Great Plains Studies, Center for


Date of this Version

Summer 1998


Great Plains Quarterly Vol. 18, No. 3, Summer 1998, pp. 269-70.


Copyright 1998 by the Center for Great Plains Studies, University of Nebraska-Lincoln


When he died of injuries sustained in an automobile accident in April of 1993, Wallace Stegner left a list of eight writing projects he had yet to do pinned above his desk, awaiting his return. Noting this fact toward the end of this thorough biography, Benson writes that "Stegner's career as a novelist followed a pattern of lifelong growth, reaching its zenith near the end." He was, his biographer says, "simply, by far, the brightest man I've ever known," and ultimately Benson concludes that "Perhaps Wallace Stegner's greatest creation was himself-a good man who always did the best he could. It isn't just his breadth of character and the diversity of his work that astonishes, it is also the quality of it all." Wallace Stegner, then, as Benson shapes his facts: novelist, person, articulate and articulating presence.

Wallace Stegner: His Life and Work joins two other 1996 volumes-The Geography of Hope, edited by Page and Mary Stegner, and Wallace Stegner: Man and Writer, edited by Charles Rankin-occasioned, at least in part, by Stegner's sudden death at the age of eighty-four. Together these books may be taken as both tribute and the beginnings of full measure. Benson, author of The True Adventures of John Steinbeck, Writer (1984) and numerous critical essays on modern American authors (Hemingway, Steinbeck, and Faulkner most notably), was already at work on the first of two projected books on Stegner when the writer died; he had interviewed him at length, had access to his private papers, and was planning to accompany him to Eastend, Saskatchewan, in June 1993 for the dedication of Stegner's boyhood home as a writers' retreat. Benson had envisioned, first, a short biography on the career and, likely after Stegner's death (both subject and biographer knew), a longer "full" treatment of the career in the contexts of the life. A biographer himself, Stegner was wary of any overly personal, gossipy treatment. After Stegner's death and in consultation with the family, Benson decided on the full treatment alone.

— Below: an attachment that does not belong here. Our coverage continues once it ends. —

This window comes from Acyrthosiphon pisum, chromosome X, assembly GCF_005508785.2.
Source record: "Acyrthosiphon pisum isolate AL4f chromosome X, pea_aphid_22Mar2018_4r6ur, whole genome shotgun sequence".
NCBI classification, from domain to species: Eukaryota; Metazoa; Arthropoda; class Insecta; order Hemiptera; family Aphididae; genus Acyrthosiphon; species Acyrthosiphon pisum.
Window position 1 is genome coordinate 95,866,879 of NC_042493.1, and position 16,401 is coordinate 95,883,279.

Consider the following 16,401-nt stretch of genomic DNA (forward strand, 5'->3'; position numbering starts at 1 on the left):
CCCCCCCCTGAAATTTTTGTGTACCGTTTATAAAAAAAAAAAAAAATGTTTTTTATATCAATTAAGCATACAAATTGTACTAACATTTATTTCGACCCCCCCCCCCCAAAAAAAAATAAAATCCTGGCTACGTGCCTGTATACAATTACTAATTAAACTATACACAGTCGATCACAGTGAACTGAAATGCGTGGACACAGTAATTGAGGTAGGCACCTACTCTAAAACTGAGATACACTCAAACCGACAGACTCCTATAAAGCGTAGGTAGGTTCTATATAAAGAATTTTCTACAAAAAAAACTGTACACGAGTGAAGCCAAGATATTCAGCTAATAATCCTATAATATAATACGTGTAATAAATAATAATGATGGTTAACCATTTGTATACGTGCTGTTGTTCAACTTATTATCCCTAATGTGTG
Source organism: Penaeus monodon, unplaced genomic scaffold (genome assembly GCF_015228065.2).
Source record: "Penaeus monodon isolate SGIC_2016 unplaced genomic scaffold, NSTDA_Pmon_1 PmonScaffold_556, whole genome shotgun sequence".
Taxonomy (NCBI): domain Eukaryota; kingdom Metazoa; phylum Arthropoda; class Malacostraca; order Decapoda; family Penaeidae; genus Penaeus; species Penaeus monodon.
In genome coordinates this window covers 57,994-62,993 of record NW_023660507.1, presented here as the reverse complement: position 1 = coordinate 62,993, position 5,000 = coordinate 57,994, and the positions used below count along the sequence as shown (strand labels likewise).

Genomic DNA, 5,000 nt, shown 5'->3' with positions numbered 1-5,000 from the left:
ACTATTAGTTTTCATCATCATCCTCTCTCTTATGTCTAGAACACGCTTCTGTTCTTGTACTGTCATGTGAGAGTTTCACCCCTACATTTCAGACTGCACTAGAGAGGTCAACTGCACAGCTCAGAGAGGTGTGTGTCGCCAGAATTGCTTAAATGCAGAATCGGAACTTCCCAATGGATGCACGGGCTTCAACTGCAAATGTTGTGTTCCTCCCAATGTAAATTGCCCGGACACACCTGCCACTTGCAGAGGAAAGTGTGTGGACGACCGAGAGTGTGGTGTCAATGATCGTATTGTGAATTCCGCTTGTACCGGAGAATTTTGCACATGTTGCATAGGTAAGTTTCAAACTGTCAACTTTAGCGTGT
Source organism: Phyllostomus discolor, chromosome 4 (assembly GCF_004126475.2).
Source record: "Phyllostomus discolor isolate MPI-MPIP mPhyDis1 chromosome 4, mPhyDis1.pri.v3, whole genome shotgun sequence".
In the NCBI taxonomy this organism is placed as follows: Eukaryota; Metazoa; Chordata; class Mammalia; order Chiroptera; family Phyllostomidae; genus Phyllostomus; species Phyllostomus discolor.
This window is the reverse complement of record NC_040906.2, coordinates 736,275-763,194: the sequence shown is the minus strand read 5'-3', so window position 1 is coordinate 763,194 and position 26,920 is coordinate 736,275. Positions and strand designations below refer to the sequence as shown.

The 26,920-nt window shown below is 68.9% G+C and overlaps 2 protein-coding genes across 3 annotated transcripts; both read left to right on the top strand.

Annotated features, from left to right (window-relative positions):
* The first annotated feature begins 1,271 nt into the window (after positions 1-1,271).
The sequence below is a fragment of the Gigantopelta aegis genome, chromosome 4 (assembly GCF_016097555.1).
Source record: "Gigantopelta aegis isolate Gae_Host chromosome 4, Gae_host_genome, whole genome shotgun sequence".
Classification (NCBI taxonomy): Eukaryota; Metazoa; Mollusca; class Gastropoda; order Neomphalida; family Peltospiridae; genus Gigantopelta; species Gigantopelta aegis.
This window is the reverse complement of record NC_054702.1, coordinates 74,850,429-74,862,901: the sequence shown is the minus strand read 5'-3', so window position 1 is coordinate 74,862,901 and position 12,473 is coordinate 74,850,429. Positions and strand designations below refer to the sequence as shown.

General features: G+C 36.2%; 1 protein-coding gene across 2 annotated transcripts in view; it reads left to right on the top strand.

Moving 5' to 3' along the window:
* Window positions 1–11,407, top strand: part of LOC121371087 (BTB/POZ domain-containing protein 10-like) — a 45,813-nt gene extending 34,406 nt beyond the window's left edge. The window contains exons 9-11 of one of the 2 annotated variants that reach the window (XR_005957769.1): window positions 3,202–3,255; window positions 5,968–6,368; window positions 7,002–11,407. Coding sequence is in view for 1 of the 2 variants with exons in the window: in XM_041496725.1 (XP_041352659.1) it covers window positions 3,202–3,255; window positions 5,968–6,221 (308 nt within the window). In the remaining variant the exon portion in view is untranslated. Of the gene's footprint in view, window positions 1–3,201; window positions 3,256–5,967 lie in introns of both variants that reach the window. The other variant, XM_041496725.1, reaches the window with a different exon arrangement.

He has succeeded admirably, though by no means fully. This owes, I think, to both the book's gestation and the biographer's inclinations. As my initial quotations suggest, Benson tends to see Stegner as a novelist first and, more than that, primarily. While not given short shrift, Stegner's other writings are not treated as carefully here as the novels. In this connection too there is an eagerness throughout about Stegner's status within American letters, a defensiveness about his worthiness as subject for this extended treatment that is wholly unnecessary. True enough, Stegner's work was at times slighted by eastern publications, as Benson details, but the biographer's repeated allusions to Hemingway, Faulkner, and others among the duly canonized ring hollow. A biographer has the background he has, but Benson-who admits to knowing little of Stegner's work before embarking on his biography- sees his subject too little through a western prism. What is more, in knowing his subject personally, writing after the circumstances of the death, Benson projects a proximity here that sometimes cloys; I wonder, for example, why Stegner needs to be "Wallace" throughout.